Tolerance to tramadol
Are you finding tramadol is no longer working for you?
Tramadol is meant to help treat ACUTE moderate to severe pain. However, tramadol is not meant to be taken over an extended amount of time. If you take tramadol for more than a few weeks, or so, you can develop a tolerance to tramadol. So how addictive is tramadol? (fairly addictive) and when does tolerance become a problem?
If you’re worried about your tramadol use, tramadol dependence time and fear becoming addicted, you’re in the right place. In this article, we look at tramadol tolerance and its relationship to physical dependence and tramadol addiction. We also talk about what you can do for your tolerance to tramadol. We invite you to please ask any questions you may have about tramadol at the end.
Tramadol tolerance symptoms
There are two main symptoms of tramadol tolerance.
1. You think you can no longer feel tramadol working .
2. You find that you need higher doses of tramadol in order to feel pain relief.
REMEMBER: If you experience these symptoms it DOES NOT mean that you’re addicted to tramadol. Tolerance to tramadol is merely a sign that your body has adapted to the presence of tramadol in the body system.
Developing tolerance to tramadol
For the most part, tolerance to tramadol means you need higher doses of tramadol more often in order to feel the effects of the pain treatment. Tolerance doesn’t affect the overall effects of tramadol nor how long it works. But how does tramadol tolerance relate to dependence and addiction? And who becomes tolerant of tramadol?
Everyone and every body is different. While many people may never develop a tolerance to Tramadol, others may develop tolerance quickly. It all depends on your personal body chemistry and how you are using tramadol. Many times, dependence and addiction can coexist with tolerance to tramadol. One may lead into the other. So as your body develops tolerance and you take more tramadol, your body can become dependent on the drug in order to function properly. Once your body has developed a dependence, this means you will experience withdrawal symptoms one you stop taking tramadol. And while physical dependence isn’t itself “drug addiction”, it can be the precursor to psychological dependence on tramadol – a major characteristic of addiction.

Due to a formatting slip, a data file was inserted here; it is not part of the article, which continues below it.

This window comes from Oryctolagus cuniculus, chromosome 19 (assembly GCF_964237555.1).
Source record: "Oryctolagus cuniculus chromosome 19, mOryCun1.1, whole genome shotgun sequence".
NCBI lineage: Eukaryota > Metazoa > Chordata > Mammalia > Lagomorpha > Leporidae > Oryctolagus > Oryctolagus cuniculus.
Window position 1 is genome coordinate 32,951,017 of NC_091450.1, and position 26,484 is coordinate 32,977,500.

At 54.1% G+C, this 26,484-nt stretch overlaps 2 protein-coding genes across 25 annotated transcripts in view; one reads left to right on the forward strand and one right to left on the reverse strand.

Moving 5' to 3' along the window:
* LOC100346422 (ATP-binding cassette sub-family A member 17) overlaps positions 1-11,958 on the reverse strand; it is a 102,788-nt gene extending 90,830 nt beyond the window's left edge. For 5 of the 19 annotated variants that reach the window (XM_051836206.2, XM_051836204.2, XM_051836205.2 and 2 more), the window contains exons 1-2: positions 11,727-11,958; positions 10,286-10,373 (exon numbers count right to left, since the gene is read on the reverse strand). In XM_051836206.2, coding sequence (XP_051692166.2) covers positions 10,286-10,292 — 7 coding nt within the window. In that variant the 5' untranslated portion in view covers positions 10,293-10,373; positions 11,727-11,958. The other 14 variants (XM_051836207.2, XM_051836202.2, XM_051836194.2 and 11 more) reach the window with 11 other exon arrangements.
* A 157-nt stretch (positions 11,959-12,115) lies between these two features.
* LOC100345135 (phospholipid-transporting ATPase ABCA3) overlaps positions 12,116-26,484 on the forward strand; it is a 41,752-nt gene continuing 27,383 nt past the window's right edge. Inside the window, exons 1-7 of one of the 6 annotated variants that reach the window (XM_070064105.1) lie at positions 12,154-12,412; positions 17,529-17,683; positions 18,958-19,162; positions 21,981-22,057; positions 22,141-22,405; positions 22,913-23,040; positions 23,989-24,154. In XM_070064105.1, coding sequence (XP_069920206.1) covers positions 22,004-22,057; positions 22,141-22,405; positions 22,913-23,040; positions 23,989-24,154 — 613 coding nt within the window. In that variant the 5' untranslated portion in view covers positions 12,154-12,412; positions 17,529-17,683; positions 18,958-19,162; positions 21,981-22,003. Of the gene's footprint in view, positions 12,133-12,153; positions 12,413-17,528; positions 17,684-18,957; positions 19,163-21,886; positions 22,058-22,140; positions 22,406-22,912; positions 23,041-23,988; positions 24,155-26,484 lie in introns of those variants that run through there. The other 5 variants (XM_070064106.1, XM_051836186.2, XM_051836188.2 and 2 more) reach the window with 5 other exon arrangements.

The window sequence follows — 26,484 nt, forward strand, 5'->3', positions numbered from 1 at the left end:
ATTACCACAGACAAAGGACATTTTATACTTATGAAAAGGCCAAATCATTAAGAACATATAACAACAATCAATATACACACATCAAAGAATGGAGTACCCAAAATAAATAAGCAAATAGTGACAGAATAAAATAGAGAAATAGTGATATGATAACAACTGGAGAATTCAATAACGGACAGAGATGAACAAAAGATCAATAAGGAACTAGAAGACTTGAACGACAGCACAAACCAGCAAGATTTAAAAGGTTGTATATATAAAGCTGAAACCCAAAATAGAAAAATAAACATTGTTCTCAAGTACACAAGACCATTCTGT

Tramadol tolerance: How long?
Every person is different. But, it is possible to develop tolerance to tramadol within a few weeks of taking tramadol regularly. In fact, it is common to that the body becomes resistant to the effects of tramadol over the course of a few weeks as doctors are advised only to increase doses very five days. Physical dependence can accompany tolerance just as quickly, making withdrawal symptoms more likely.
High tolerance to tramadol
Tramadol is prescribed at 100 mg daily. Doctors will increase dosage by 100 mg every five days to adjust for how the body can tolerate tramadol. However, you shouldn’t exceed 300 mg of tramadol a day. At this rate, 300 mg tramadol hydrochloride is considered a high tolerance. If analgesic relief does not occur at 300 mg tramadol, your doctor at this point may recommended you try another pain medication to help relieve your symptoms.
How to lower tolerance to tramadol
If tramadol is no longer working for you because of tolerance, you can adjust the body’s exposure to the drug with the help of your prescribing doctor. The most effective recommendation is that you stop taking tramadol altogether to give your body time to rewire and become used to not having tramadol in the system. However, tramadol withdrawal may occur with unpleasant symptoms. Tolerance still effects the brain and may develop into tramadol dependence. When this happens, it is important to work with your doctor to decrease your doses under medical supervision as to ease any potential withdrawal symptoms. What are symptoms of tramadol withdrawal? Imagine a really, really bad flu.
Additionally, there is a possibility you may never regain the ability for tramadol to work to relieve pain. This medication may simply not work for you. Instead you may need to switch to another medication that would work with your particular body.
Building up tolerance to Tramadol questions
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